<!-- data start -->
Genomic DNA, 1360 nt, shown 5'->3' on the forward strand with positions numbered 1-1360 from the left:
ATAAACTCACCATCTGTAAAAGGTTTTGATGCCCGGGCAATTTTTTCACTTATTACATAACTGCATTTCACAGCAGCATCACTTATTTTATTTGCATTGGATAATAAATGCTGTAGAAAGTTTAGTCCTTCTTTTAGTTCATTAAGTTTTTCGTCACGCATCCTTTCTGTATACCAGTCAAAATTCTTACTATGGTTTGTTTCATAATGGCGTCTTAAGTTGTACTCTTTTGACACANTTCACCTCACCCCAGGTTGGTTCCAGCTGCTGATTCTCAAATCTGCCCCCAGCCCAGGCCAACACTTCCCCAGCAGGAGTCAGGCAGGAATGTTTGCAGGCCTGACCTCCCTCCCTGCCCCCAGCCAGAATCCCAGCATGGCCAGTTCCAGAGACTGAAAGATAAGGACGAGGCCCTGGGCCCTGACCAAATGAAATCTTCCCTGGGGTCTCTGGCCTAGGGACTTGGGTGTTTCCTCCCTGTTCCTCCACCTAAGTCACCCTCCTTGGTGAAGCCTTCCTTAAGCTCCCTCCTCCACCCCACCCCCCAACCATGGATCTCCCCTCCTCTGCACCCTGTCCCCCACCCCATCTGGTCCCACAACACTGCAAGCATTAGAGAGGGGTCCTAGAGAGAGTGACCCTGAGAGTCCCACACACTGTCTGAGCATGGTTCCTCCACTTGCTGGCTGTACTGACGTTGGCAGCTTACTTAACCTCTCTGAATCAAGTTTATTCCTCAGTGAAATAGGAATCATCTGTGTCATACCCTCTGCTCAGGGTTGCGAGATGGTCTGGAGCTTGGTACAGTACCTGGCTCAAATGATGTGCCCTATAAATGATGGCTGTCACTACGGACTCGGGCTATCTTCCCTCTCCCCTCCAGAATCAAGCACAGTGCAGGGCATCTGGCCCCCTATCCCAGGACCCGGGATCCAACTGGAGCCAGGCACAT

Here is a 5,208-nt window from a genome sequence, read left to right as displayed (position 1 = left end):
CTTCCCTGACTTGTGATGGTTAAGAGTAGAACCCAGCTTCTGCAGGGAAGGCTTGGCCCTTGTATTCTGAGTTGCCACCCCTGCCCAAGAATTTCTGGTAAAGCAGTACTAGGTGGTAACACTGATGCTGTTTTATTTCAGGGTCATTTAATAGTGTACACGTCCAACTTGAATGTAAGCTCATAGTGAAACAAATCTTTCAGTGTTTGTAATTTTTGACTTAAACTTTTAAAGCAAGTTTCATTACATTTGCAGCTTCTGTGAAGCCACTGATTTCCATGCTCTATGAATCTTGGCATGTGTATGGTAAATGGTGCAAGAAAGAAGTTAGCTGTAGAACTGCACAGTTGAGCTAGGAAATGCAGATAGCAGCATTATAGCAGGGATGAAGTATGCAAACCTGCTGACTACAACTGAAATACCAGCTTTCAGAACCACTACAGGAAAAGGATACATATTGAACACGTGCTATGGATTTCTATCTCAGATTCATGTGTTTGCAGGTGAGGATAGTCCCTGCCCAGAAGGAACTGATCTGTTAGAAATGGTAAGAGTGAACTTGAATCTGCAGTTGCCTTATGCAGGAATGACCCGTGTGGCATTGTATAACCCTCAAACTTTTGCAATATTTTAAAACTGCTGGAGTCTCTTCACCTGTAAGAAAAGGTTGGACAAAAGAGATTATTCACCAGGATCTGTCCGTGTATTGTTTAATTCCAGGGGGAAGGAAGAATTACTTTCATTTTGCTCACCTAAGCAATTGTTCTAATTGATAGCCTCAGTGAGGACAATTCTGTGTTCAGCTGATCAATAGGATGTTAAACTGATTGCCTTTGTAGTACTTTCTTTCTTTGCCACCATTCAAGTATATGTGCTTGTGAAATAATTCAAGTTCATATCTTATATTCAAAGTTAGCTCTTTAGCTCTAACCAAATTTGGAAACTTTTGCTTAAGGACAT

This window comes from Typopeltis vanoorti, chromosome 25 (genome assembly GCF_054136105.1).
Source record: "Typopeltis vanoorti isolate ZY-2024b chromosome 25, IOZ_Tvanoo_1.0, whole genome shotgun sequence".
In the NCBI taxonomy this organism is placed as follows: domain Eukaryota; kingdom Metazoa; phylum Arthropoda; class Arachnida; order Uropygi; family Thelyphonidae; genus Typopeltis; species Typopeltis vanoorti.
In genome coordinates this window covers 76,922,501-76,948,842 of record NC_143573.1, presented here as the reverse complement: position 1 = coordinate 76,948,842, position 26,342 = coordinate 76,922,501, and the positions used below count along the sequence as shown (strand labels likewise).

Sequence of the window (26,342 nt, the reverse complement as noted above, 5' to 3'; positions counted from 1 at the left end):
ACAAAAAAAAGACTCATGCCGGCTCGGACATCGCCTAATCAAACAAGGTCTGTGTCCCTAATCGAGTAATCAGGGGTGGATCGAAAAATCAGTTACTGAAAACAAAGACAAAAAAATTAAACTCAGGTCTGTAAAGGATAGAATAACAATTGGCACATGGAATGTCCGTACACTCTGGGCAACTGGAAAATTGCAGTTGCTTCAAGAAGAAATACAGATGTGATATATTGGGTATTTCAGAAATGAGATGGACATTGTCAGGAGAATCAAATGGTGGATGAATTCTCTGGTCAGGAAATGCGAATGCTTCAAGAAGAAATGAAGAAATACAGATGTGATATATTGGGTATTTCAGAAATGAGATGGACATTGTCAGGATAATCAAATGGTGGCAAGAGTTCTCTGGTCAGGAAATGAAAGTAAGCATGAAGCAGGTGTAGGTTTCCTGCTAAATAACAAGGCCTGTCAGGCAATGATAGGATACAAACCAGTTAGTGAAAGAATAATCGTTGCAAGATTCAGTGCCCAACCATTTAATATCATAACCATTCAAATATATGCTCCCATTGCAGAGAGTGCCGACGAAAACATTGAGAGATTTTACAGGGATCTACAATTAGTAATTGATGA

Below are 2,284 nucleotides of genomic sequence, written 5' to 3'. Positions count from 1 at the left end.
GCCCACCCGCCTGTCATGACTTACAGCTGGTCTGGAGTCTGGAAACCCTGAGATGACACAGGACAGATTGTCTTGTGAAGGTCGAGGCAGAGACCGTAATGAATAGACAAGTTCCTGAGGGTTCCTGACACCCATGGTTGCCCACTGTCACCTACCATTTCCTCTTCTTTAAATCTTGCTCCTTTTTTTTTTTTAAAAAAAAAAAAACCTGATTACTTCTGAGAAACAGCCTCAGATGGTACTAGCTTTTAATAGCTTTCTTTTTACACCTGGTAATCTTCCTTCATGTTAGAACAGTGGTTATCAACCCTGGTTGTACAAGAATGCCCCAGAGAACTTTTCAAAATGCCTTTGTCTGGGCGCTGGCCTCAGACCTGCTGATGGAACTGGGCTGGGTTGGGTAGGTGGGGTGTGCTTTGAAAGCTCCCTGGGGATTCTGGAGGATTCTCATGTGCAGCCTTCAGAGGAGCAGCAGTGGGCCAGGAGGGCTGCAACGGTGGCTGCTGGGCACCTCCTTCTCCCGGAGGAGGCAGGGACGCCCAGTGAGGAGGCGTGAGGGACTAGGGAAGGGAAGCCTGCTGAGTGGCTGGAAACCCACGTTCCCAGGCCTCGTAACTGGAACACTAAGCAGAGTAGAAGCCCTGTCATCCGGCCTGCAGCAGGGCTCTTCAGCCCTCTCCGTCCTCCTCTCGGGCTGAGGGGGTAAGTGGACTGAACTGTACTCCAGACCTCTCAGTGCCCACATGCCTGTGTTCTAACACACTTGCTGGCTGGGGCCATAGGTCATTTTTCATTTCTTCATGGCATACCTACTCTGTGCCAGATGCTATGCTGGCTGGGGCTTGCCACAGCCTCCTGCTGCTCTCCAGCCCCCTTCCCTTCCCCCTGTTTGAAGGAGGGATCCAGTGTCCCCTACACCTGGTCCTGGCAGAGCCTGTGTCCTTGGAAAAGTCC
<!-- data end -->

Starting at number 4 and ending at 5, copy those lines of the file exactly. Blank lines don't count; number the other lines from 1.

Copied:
CTTCCCTGACTTGTGATGGTTAAGAGTAGAACCCAGCTTCTGCAGGGAAGGCTTGGCCCTTGTATTCTGAGTTGCCACCCCTGCCCAAGAATTTCTGGTAAAGCAGTACTAGGTGGTAACACTGATGCTGTTTTATTTCAGGGTCATTTAATAGTGTACACGTCCAACTTGAATGTAAGCTCATAGTGAAACAAATCTTTCAGTGTTTGTAATTTTTGACTTAAACTTTTAAAGCAAGTTTCATTACATTTGCAGCTTCTGTGAAGCCACTGATTTCCATGCTCTATGAATCTTGGCATGTGTATGGTAAATGGTGCAAGAAAGAAGTTAGCTGTAGAACTGCACAGTTGAGCTAGGAAATGCAGATAGCAGCATTATAGCAGGGATGAAGTATGCAAACCTGCTGACTACAACTGAAATACCAGCTTTCAGAACCACTACAGGAAAAGGATACATATTGAACACGTGCTATGGATTTCTATCTCAGATTCATGTGTTTGCAGGTGAGGATAGTCCCTGCCCAGAAGGAACTGATCTGTTAGAAATGGTAAGAGTGAACTTGAATCTGCAGTTGCCTTATGCAGGAATGACCCGTGTGGCATTGTATAACCCTCAAACTTTTGCAATATTTTAAAACTGCTGGAGTCTCTTCACCTGTAAGAAAAGGTTGGACAAAAGAGATTATTCACCAGGATCTGTCCGTGTATTGTTTAATTCCAGGGGGAAGGAAGAATTACTTTCATTTTGCTCACCTAAGCAATTGTTCTAATTGATAGCCTCAGTGAGGACAATTCTGTGTTCAGCTGATCAATAGGATGTTAAACTGATTGCCTTTGTAGTACTTTCTTTCTTTGCCACCATTCAAGTATATGTGCTTGTGAAATAATTCAAGTTCATATCTTATATTCAAAGTTAGCTCTTTAGCTCTAACCAAATTTGGAAACTTTTGCTTAAGGACAT

This window comes from Typopeltis vanoorti, chromosome 25 (genome assembly GCF_054136105.1).